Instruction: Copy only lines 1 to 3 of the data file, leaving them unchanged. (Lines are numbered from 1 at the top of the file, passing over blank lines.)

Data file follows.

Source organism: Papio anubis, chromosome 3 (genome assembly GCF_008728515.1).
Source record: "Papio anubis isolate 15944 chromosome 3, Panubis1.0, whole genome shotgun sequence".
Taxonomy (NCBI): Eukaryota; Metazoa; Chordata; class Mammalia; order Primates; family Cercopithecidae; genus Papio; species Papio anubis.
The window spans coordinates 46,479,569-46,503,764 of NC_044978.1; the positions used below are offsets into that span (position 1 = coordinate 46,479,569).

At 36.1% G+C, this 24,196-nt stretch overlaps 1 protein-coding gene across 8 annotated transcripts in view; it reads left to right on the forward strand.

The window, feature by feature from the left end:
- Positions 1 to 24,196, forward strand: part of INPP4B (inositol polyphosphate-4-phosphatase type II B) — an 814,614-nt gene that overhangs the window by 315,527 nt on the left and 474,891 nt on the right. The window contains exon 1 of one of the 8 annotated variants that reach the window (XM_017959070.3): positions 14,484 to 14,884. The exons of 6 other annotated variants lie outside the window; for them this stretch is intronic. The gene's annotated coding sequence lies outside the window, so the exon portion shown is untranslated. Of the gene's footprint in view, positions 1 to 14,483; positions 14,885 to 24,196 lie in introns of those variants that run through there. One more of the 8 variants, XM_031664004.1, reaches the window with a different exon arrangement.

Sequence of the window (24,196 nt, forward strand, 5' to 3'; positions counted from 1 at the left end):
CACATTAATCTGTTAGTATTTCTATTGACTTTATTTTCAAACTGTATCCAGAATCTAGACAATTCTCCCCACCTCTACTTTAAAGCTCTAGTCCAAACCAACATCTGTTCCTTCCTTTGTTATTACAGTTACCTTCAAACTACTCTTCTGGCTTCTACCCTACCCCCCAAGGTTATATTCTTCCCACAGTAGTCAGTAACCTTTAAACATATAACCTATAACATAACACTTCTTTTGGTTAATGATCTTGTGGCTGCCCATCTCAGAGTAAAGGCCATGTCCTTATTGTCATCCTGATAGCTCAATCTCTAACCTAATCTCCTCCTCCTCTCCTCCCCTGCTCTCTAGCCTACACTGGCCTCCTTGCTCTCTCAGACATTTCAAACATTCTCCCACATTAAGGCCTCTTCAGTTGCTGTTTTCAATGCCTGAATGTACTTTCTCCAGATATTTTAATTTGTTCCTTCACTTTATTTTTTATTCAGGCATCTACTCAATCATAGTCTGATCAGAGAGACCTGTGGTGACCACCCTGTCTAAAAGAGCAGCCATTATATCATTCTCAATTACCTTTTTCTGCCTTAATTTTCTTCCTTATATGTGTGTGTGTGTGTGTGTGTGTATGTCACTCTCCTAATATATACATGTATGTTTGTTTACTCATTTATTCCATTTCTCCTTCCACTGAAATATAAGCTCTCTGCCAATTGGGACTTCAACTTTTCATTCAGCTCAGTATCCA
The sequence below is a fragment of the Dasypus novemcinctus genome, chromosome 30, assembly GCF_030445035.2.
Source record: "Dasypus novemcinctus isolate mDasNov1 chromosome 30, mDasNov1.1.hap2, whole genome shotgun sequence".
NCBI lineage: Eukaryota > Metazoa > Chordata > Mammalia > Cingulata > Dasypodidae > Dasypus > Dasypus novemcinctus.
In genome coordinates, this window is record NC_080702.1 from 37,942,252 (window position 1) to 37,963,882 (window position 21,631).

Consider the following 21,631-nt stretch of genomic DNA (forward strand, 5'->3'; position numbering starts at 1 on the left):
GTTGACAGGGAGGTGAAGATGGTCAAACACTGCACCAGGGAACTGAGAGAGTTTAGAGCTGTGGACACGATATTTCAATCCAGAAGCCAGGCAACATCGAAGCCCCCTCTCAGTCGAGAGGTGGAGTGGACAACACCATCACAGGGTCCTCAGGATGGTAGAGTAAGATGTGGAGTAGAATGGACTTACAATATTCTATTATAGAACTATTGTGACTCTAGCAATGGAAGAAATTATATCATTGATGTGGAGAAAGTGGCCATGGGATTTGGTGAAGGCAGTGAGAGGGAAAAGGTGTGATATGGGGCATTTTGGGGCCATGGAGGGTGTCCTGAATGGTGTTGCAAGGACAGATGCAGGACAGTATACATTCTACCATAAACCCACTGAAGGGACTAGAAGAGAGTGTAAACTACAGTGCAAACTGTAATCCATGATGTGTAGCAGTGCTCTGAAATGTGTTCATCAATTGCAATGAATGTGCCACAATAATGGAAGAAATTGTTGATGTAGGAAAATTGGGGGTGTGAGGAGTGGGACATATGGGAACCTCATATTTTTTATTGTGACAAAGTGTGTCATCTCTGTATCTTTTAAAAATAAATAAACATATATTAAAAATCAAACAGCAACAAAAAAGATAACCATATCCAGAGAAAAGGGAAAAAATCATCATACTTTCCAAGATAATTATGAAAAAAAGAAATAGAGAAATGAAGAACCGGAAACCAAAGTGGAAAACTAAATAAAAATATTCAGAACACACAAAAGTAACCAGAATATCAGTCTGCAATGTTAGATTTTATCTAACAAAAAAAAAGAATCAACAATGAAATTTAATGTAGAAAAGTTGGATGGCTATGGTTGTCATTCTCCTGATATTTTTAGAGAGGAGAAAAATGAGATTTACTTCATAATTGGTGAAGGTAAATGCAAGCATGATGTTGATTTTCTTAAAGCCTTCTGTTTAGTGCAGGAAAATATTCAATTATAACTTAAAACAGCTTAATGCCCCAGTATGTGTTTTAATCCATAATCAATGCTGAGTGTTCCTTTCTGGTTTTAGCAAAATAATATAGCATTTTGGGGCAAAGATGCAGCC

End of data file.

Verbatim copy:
Source organism: Papio anubis, chromosome 3 (genome assembly GCF_008728515.1).
Source record: "Papio anubis isolate 15944 chromosome 3, Panubis1.0, whole genome shotgun sequence".
Taxonomy (NCBI): Eukaryota; Metazoa; Chordata; class Mammalia; order Primates; family Cercopithecidae; genus Papio; species Papio anubis.